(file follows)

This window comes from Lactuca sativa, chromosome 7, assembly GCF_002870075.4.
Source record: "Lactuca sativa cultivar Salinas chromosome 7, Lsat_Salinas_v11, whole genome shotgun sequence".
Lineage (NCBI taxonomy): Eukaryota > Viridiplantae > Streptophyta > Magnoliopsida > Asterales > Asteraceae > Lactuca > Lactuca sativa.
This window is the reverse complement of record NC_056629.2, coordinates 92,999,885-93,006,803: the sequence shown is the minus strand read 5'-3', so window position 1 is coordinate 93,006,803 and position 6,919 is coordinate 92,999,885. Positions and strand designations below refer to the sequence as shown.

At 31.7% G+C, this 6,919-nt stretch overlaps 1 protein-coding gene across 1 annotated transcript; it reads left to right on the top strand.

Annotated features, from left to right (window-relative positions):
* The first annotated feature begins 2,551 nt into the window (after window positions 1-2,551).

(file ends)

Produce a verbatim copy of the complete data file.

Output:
This window comes from Lactuca sativa, chromosome 7, assembly GCF_002870075.4.
Source record: "Lactuca sativa cultivar Salinas chromosome 7, Lsat_Salinas_v11, whole genome shotgun sequence".
Lineage (NCBI taxonomy): Eukaryota > Viridiplantae > Streptophyta > Magnoliopsida > Asterales > Asteraceae > Lactuca > Lactuca sativa.
This window is the reverse complement of record NC_056629.2, coordinates 92,999,885-93,006,803: the sequence shown is the minus strand read 5'-3', so window position 1 is coordinate 93,006,803 and position 6,919 is coordinate 92,999,885. Positions and strand designations below refer to the sequence as shown.

At 31.7% G+C, this 6,919-nt stretch overlaps 1 protein-coding gene across 1 annotated transcript; it reads left to right on the top strand.

Annotated features, from left to right (window-relative positions):
* The first annotated feature begins 2,551 nt into the window (after window positions 1-2,551).